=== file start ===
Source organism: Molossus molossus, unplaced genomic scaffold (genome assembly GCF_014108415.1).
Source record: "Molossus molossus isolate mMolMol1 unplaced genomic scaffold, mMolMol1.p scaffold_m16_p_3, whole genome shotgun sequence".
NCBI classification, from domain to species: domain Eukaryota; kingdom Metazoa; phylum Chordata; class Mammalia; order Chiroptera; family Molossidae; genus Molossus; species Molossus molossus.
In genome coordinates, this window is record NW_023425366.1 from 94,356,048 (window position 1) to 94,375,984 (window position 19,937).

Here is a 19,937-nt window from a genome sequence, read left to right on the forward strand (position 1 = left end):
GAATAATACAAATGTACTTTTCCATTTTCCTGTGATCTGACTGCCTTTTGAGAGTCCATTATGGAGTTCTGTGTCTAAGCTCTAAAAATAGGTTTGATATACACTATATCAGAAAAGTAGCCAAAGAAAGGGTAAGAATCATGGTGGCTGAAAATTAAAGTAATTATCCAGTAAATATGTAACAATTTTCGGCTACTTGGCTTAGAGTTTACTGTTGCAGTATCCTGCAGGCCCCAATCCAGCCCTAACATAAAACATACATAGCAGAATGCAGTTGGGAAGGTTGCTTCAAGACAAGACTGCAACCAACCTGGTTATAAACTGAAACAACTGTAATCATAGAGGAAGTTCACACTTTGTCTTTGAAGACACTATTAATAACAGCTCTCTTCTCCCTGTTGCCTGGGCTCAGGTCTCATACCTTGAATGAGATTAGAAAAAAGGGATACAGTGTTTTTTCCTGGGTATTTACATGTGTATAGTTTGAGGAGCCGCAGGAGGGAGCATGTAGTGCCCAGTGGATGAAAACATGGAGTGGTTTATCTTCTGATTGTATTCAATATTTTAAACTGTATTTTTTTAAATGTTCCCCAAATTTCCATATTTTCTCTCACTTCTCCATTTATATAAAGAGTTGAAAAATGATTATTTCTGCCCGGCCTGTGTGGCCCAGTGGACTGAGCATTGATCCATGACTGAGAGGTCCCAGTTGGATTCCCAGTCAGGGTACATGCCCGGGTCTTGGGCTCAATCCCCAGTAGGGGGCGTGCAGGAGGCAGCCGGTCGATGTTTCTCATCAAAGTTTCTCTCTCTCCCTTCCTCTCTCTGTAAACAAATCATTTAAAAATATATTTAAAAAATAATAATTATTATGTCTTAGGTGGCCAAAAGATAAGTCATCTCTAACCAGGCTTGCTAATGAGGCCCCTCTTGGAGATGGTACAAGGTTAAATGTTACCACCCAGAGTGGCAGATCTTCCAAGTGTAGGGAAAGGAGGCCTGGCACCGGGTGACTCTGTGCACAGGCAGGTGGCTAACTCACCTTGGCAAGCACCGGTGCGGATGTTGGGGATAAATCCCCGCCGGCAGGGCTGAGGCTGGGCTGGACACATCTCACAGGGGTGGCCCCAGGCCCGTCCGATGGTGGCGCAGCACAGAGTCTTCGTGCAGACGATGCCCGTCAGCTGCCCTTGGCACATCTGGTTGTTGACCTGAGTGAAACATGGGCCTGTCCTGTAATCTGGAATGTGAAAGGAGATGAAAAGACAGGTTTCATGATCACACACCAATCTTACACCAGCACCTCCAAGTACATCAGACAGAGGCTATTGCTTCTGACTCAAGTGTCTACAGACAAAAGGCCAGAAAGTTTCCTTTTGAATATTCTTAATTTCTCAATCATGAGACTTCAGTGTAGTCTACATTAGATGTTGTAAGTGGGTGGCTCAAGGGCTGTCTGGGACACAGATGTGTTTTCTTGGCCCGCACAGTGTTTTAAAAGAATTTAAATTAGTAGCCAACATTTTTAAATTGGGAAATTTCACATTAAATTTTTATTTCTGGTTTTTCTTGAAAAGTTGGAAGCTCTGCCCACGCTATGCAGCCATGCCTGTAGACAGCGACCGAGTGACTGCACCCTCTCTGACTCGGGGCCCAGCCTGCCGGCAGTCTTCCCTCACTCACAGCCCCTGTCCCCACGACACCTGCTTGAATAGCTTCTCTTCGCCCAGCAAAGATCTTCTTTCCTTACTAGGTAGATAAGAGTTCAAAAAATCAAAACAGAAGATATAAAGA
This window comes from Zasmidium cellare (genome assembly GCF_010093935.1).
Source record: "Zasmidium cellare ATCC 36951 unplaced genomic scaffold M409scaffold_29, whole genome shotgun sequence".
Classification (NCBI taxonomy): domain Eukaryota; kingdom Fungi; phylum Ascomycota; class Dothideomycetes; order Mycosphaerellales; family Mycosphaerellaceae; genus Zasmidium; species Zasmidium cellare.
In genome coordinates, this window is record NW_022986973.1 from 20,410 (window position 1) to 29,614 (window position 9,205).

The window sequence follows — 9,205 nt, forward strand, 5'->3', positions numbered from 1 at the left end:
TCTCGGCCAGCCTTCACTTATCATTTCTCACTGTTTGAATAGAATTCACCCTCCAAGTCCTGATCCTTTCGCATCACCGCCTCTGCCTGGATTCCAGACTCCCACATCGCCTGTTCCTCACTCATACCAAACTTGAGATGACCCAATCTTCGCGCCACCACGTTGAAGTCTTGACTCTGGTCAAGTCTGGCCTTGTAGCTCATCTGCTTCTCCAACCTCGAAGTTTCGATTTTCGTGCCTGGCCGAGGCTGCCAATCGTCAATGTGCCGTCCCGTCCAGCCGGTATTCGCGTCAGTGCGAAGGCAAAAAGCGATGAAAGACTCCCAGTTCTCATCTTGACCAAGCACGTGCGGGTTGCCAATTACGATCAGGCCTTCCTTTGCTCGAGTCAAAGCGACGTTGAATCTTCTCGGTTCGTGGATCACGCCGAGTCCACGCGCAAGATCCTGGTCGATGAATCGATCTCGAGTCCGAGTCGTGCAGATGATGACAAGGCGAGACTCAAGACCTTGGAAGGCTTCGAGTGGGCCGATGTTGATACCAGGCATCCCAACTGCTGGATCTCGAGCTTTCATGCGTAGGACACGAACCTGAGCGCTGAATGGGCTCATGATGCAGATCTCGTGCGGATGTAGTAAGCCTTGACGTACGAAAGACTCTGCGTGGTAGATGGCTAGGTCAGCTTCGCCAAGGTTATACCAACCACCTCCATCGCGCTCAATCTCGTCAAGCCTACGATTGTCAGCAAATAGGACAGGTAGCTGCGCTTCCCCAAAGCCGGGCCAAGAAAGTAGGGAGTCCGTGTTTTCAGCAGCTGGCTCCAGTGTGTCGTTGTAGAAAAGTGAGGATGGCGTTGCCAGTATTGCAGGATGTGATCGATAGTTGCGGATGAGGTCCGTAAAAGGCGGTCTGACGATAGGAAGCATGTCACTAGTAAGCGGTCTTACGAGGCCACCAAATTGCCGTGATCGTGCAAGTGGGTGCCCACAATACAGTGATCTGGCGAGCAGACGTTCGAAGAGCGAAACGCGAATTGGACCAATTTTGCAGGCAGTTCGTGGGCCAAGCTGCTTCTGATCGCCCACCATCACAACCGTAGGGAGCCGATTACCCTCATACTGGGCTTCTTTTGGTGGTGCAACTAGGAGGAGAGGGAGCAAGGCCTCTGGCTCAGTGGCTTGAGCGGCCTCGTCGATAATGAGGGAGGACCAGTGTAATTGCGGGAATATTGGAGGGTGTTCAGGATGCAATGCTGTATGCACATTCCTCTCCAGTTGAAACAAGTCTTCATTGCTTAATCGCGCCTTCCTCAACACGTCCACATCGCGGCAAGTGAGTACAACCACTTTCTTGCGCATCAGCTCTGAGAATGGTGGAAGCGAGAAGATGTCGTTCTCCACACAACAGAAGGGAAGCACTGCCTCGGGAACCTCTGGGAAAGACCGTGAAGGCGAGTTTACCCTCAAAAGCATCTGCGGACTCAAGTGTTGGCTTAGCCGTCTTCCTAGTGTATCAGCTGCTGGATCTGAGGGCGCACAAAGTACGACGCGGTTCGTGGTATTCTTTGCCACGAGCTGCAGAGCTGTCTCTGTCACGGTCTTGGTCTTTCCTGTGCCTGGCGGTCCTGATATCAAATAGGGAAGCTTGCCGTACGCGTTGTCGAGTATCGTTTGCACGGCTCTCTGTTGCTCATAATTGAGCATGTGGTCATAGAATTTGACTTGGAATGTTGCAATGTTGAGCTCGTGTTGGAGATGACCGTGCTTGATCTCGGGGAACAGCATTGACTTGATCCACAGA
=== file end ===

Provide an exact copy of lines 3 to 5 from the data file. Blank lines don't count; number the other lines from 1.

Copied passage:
NCBI classification, from domain to species: domain Eukaryota; kingdom Metazoa; phylum Chordata; class Mammalia; order Chiroptera; family Molossidae; genus Molossus; species Molossus molossus.
In genome coordinates, this window is record NW_023425366.1 from 94,356,048 (window position 1) to 94,375,984 (window position 19,937).

Here is a 19,937-nt window from a genome sequence, read left to right on the forward strand (position 1 = left end):